April 11, 2014:

#StyleSpotting at #HPMKT Spring 2014

This market pleased me. It pleased me greatly. It solidified that the style of decorating that I have been pursuing wholeheartedly for the last five years, is in fact, making a gigantic comeback. That is not to boast, it's just that my preferred style of decorating is about to get a whole lotta love from media and the public at large and this makes me incredibly happy. I am SO glad to see clean, simple lines and minimalism GONE. It's so cold. It's antiseptic to me. Canada needs a giant kick in the ass to be honest.

TRADITIONAL does not mean Old Lady. I mean to some it does for sure and no disrespect to Granny but..... do I even have to finish that sentence? I mean really? You know it when you see it.

The New Traditional for sure, harkens back but it does so with grand gestures and ever so smartly timed moments of stillness, that allows the OOMPH space to breathe. What do I mean? Well if you think of Mario Buatta - the Prince O' Chintz - he would take a bold and saucy pattern and then repeat it everywhere in a room - from the floor to the walls, to the drapery and the furniture. It made a huge statement, no doubt about that but it could be overwhelming. You needed scale and architecture to achieve. The modern twist on this would be say to put the pattern on the drapery, the furniture and then opt for something solid say a grasscloth (textured) to balance it out and opt for a different scale of pattern on the floor to compliment without overwhelming.

Here's a taste of what I saw that falls into the Category of what I like to call Modern Traditional.

Ohhh before I do - a little housekeeping. I may or may not share where certain pieces are from. As a Stylespotter, I was asked to spot 25 pieces which I have posted to a Pinterest board for public consumption. These are totally fair game. I have had people on my instagram feed not only share the supplier (despite my not specifying) and some have even @ their clients and proceeded to have a full blown design consultation on my instagram. This is NOT kosher. It's terrible form and the tackiest of the tacky as far as I am concerned. Imposing on other designers is also not cool - they got on a plane and at great expense travelled to North Carolina giving up precious time away from their businesses and their paying clients to enrich the experience they offer as luxury service providers. This is their intellectual property that they have paid for in more ways than just cash - my knees are still recovering.  Now there are other suppliers that I love and adore and I myself have ascertained their commitment to providing trade only product so I am often more willing to share and give them the love. There are still pieces of that belong to them that I keep to myself because in the Immortal Words of Kenny Rogers (and his pre-plastic surgery face) "You Gotta Know When To Hold 'Em..." There were several pieces at this show that my colleagues and I agreed to NOT share. My policy regarding sharing info when asked is thusly:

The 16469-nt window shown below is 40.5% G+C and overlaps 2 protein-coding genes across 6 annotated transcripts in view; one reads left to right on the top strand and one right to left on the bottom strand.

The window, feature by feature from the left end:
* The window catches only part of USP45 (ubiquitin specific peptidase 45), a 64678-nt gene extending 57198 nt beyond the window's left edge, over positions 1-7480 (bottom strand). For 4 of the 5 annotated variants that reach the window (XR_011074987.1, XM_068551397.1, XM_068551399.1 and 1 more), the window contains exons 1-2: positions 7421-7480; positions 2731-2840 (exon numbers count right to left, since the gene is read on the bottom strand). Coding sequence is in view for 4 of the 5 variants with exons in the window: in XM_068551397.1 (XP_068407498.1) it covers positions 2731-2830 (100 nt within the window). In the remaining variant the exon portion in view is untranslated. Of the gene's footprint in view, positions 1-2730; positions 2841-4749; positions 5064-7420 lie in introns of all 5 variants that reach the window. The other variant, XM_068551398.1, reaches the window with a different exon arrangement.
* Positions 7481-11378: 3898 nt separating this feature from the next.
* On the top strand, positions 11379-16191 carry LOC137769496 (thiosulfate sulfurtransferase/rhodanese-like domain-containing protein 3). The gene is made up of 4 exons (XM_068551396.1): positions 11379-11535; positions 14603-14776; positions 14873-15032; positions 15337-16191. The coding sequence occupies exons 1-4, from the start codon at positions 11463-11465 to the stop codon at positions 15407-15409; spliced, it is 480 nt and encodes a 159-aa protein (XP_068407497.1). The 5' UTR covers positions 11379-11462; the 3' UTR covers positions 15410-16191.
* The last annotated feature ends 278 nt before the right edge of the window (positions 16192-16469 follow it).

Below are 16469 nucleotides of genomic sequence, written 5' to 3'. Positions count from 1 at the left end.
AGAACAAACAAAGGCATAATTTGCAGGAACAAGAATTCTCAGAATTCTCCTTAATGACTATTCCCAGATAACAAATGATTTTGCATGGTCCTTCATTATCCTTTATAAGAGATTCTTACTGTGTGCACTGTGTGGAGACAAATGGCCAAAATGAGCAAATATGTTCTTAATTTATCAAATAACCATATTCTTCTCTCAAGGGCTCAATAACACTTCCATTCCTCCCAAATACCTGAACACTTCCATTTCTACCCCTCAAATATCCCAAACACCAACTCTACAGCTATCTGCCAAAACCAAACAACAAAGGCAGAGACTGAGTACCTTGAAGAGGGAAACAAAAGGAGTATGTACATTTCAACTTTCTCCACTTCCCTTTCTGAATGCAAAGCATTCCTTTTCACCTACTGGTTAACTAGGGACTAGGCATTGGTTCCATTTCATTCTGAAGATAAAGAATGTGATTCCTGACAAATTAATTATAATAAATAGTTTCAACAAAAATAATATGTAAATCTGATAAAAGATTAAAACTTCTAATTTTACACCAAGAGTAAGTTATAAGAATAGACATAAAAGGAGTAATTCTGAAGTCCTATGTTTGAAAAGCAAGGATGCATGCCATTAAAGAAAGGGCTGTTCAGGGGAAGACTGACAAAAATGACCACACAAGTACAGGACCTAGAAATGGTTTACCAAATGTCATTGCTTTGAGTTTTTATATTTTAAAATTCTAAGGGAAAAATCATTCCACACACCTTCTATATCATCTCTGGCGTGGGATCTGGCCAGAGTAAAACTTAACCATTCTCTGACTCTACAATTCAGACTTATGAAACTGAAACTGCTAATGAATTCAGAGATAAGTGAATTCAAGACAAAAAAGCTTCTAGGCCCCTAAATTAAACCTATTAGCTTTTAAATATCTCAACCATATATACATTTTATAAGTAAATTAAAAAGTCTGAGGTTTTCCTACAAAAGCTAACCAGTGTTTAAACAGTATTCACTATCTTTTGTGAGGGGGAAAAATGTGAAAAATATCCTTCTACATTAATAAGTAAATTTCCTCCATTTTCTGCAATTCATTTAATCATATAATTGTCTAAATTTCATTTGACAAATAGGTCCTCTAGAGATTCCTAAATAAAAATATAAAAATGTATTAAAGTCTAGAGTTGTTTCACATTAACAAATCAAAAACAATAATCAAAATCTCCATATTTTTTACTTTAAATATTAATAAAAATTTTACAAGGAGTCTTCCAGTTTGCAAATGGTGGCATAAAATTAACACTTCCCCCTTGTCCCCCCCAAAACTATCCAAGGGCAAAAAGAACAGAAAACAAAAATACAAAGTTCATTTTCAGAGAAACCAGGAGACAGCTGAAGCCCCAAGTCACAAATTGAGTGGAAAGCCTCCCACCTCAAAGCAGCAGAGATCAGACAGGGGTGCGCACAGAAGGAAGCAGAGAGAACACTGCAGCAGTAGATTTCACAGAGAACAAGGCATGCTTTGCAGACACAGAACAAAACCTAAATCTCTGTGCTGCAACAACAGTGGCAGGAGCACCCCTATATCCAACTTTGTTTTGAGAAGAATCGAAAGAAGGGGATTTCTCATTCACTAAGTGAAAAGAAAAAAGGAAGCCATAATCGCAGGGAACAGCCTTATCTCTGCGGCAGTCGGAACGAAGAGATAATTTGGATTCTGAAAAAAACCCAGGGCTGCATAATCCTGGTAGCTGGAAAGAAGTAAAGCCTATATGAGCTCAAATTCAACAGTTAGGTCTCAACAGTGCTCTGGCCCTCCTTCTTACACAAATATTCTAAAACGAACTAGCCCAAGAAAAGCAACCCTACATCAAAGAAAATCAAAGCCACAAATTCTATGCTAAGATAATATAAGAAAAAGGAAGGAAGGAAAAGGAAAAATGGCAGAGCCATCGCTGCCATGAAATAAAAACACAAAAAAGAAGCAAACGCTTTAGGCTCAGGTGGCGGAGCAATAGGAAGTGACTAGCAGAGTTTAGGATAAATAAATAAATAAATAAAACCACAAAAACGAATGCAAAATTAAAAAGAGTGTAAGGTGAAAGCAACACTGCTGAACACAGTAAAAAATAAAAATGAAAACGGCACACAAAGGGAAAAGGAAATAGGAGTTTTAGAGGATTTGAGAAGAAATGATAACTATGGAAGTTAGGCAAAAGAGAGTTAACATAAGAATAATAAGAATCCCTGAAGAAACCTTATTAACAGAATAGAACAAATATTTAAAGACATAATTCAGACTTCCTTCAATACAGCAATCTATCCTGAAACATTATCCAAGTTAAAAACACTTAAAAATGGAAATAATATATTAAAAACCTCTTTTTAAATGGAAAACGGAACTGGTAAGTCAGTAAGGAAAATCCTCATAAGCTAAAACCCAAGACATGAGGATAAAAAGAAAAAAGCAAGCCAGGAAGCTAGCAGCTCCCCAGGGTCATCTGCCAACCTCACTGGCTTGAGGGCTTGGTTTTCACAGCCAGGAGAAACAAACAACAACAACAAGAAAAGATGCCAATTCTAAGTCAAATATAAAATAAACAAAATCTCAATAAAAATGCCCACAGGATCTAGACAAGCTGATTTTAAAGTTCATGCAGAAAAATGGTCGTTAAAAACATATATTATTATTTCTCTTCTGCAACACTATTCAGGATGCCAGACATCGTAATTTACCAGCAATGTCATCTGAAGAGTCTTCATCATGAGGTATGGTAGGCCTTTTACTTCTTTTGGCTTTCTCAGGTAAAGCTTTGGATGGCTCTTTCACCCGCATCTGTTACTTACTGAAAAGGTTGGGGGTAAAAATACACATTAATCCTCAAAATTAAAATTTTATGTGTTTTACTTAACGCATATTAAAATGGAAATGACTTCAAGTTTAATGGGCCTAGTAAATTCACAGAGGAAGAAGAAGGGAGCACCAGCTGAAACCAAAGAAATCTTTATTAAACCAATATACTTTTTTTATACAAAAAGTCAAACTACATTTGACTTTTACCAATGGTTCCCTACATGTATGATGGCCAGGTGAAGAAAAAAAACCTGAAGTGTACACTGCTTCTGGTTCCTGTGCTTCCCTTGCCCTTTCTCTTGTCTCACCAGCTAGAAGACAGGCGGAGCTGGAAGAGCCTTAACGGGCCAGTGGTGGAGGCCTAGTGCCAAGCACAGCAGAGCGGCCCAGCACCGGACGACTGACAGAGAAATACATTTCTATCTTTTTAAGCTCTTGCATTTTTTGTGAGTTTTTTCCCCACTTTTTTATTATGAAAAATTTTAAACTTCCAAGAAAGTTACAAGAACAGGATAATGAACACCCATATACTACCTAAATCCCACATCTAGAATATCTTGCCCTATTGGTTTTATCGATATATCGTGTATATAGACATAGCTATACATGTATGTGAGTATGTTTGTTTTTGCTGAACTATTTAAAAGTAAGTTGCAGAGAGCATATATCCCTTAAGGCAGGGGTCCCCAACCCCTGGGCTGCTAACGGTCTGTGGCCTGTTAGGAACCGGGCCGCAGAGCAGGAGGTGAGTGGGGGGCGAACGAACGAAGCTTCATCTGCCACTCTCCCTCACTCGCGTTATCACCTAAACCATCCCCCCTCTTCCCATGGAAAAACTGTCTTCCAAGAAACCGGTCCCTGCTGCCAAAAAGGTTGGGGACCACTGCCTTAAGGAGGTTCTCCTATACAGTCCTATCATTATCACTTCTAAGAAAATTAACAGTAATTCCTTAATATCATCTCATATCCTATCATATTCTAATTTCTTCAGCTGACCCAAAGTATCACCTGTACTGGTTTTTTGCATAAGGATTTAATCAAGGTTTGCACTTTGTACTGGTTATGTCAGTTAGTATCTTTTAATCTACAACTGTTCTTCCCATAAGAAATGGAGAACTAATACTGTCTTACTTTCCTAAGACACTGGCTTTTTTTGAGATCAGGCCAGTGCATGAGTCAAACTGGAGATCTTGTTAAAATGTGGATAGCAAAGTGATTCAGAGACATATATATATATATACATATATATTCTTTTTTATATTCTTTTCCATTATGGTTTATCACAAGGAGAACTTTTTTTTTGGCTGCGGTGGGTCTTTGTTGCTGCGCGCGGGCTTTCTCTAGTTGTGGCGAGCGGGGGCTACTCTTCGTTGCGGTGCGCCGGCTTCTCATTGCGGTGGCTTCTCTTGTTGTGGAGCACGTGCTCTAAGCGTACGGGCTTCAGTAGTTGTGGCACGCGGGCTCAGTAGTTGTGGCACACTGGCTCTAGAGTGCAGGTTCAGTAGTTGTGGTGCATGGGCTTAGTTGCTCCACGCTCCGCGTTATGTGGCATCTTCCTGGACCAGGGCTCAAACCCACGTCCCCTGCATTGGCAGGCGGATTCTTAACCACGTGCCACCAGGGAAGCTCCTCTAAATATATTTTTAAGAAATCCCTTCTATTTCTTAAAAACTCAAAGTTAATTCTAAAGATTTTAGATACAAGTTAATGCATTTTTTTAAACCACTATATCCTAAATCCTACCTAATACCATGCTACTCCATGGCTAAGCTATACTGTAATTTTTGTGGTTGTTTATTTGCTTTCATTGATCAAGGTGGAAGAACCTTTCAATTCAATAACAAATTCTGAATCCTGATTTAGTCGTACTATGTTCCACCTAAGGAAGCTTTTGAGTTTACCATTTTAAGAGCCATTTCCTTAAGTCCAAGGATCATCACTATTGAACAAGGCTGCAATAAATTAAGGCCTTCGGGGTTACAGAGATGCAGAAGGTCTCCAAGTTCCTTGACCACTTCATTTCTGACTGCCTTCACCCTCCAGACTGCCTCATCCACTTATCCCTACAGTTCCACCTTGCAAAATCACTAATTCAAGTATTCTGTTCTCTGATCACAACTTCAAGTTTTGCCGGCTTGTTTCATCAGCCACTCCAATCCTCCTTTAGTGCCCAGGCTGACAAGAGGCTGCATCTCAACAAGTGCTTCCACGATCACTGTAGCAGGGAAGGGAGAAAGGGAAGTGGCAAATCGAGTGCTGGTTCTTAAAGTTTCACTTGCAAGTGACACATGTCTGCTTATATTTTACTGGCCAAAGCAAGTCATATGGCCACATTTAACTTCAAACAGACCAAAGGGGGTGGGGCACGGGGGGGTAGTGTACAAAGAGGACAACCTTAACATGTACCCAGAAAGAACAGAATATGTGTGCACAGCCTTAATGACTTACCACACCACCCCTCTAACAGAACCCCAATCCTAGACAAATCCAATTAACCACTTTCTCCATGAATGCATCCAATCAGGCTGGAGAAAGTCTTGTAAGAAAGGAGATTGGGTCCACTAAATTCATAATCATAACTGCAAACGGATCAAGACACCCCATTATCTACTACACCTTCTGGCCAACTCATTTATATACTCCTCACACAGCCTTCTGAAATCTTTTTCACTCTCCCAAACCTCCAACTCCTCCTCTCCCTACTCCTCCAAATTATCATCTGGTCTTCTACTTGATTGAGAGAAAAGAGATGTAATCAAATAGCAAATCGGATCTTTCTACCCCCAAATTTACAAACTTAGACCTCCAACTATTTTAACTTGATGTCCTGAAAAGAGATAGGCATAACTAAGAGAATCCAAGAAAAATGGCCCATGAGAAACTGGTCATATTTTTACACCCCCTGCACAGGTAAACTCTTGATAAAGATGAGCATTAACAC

• Does said person interact with me regularly on social media? 
  • Does this person only ask me for my sources?
  • Did s/he ask nicely?
  • Do I or can I follow this person back?

If I interact regularly, I'm happy to share. But I will often do so offline and privately. If this person always asks but no gives in return. Well you can guess how far that goes. Sometimes a nice request, if I'm in a good and sharing mood yields positive results. Depends on what else has happened on my instagram feed that day ha ha ha. If the person is a private user then I will not share. Private Users on instagram I give the side eye to. Not cool. Not kosher. Share and share alike. If it is not worth sharing, then why bother having an account on there. Seems silly to me. That's what other sites are for.

So without further ado...

The scale of this fixture may not be immediately obvious but it was huge. And I died over it.

The Moderne coffee table from Bernhardt. I would classify it as transitional on it's own but pair it with a more tradtional sofa like the one below and it makes for a very interesting space. I'd probably opt for a more traditional persian underneath it with this sofa.

The scallops on this sofa are both contemporary and vintage in their feel. I love the dichotomy of it. The spotted fabric also has it straddling the line between vintage and modern while the chinoiserie pillow adds in another mod trad feel given it's scale.

A traditional slipper chair that goes both ways. The stripe is both contemporary and trad depending on what you put it with. They were also disarmingly comfortable. New from Celerie Kemble whom I had the pleasure of meeting. She was incredibly fun and down to earth too. My kinda gal.

These wall sconces were off the charts. Adore.

This suite from Bernhardt was deliciously formal but not pretentious. Simple elegance. You could do a lot with this and I'm not usually a fan of a matching suite but this one is very well done.

I spotted the Adler table by Celerie Kemble because it had a vintage feel to it, amazing scale and it wasn't espresso. I adore burl and tortoise shell finishes. The daybeds were just amazing. Too bad it was about as deep as my entire den or I'd have ordered it on the spot!!

This green velvet is very trad to me in colour and texture but the contemporary art piece and simplicity of styling made it feel entirely of the moment. Skirted sofas and fringe trim are on the way back too. In case you need to prepare yourself.